Unless he wins games - a lot of games on a consistent basis - as the head coach of the Cleveland Browns, Rob Chudzinski will forever be tied to the tight end position.
It is safe to say he has a special affinity for tight ends.
Wait, that didn’t sound right.
Chudzinski started at tight end for three seasons during his time as a player at the University of Miami from 1986-90.
His first job in the NFL was the Browns’ tight ends coach in 2004.
As an offensive coordinator, Chudzinski has helped Antonio Gates and Kellen Winslow put together Pro Bowl seasons.
And now, as a head coach, Chudzinski’s offensive coordinator, Norv Turner, shares the desire to utilize a tight end.
But do the Browns have a tight end to utilize?
To begin, Chudzinski and Turner have a bit of a mentor-protégé relationship. Chudzinski served as the San Diego Chargers assistant head coach/tight ends coach from 2009-10 while Turner was the head coach. Chudzinski also spent time in San Diego in 2005-06 as tight ends coach.
“I’m really excited about Norv being part of this staff,” Chudzinski said. “I think that’s a huge addition and not only for me from a professional standpoint, Norv’s had a real impact on me personally as well and is somebody that just I trust to the nth degree.
“It’s been fun sitting down and going through with Norv talking about, ‘Hey, this is some of the things we can do.’”
But what can they do with the tight end position? The Browns have six tight ends currently on their roster - Gary Barnidge (6-5, 250), Jordan Cameron (6-5, 245), Kellen Davis (6-7, 265), Dan Gronkowski (6-5, 255), Brad Smelley (6-2, 235) and Travis Tannahill (6-4, 255).
Barnidge signed a three-year free agent contract this offseason. He spent the last three seasons in Carolina, two of which were with Chudzinski.
“He has worked hard to develop as both a blocker and receiver,” Chudzinski said.
Barnidge’s stats say: blocking tight end. In 62 career games, he has 18 catches for 320 yards and a touchdown. Davis, another free agent signing, is a veteran blocker.
As for the rest of the Browns’ tight end group: Smelley - blocker; Gronkowski – not anywhere near the talent level of his brother, Rob; Tannahill - undrafted free agent destined for the practice squad; Cameron – now there’s potential.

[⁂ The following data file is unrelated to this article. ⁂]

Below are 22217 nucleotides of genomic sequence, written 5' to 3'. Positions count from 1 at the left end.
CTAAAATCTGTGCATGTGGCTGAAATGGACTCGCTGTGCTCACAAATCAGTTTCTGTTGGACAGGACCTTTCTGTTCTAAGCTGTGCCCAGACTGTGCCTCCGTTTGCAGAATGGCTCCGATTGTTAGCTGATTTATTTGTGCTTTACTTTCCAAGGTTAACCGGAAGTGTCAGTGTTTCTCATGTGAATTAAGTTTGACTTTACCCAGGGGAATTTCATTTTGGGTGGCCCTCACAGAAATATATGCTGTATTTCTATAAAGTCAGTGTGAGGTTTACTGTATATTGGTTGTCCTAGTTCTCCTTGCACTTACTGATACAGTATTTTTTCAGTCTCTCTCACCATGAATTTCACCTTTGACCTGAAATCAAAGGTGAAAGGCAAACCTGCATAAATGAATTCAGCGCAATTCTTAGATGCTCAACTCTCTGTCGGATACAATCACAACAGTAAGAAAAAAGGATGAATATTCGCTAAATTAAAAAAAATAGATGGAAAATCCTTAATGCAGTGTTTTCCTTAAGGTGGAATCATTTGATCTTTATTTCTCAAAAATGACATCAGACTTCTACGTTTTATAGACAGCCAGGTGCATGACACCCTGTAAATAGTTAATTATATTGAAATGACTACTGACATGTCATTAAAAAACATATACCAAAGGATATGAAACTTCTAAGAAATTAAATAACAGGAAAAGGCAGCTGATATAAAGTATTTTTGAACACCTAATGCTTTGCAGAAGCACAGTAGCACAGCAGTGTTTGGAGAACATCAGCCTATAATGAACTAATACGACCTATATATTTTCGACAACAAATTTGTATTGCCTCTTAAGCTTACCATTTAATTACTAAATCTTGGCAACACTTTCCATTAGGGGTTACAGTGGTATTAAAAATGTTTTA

Jordan Cameron fits the prototypical receiving tight end that has flourished under Turner (Jay Novacek in Dallas from 1991-93 and Gates) and Chudzinski (Winslow in 2007). If anyone is going to make a huge leap forward under Chudzinski and Turner, the conventional wisdom is it’ll be Cameron.
First, Cameron, like Gates, played basketball in college. Cameron first went to Brigham Young University to play basketball. He redshirted in 2006-07, before deciding to give football another try. He played two years at USC and caught 16 balls for 126 yards and a touchdown.
In two years in Cleveland, he has 26 catches for 259 yards and a touchdown.
So, his experience is limited, but he’s considered the Browns’ No. 1 tight end entering the 2013 season and he gets to work with Turner and Chudzinski. This could be a good thing for Cameron’s career.
“Coach Norv Turner is very detail-oriented, and that really helps me as a player separate from a defender,” Cameron told ClevelandBrowns.com. “They’re proven, so it makes me trust them more and puts confidence in my abilities.”
While Cameron has abilities, he also has the ability to get injured. Just earlier this month, ESPNCleveland.com reported Cameron pulled two muscles during the 16-practice spring sessions – and this was in helmets and shorts. Last year, Cameron dealt with a back issue in the preseason and missed the Browns season finale in Pittsburgh because of a concussion.
For the record, many thought Cameron would have a “break-out” season this time last year. Then again, Cameron didn’t have Chudzinski and Turner as coaches.
Back to Gates. In each of the four seasons Chudzinski worked with the former Kent State basketball player, Gates averaged 72.3 catches for 991.0 yards and 9.3 touchdowns per season, compared to an average of 58.8 catches for 726.1 yards and 7.7 touchdowns in six seasons with out Chudzinski.
And how can we forget the 2007 season in Cleveland in which the Browns’ offense was coordinated by Chudzinski, they won 10 games, averaged 25 points per game and Winslow caught 82 balls for 1,109 yards with five touchdowns.
Finally, last season in Carolina, tight end Greg Olsen had career-best numbers in receptions (69) and receiving yards (843) and finished with five touchdowns.
Signs point to everything setting up for the Browns to put Cameron in a position to succeed. Now, it is up to Cameron to make the plays.
But, if Cameron is to make those plays, it relies on the team’s ability to have a capable NFL starting quarterback in Brandon Weeden or Jason Campbell or Brian Hoyer.
Doesn’t it always just go back to the quarterback?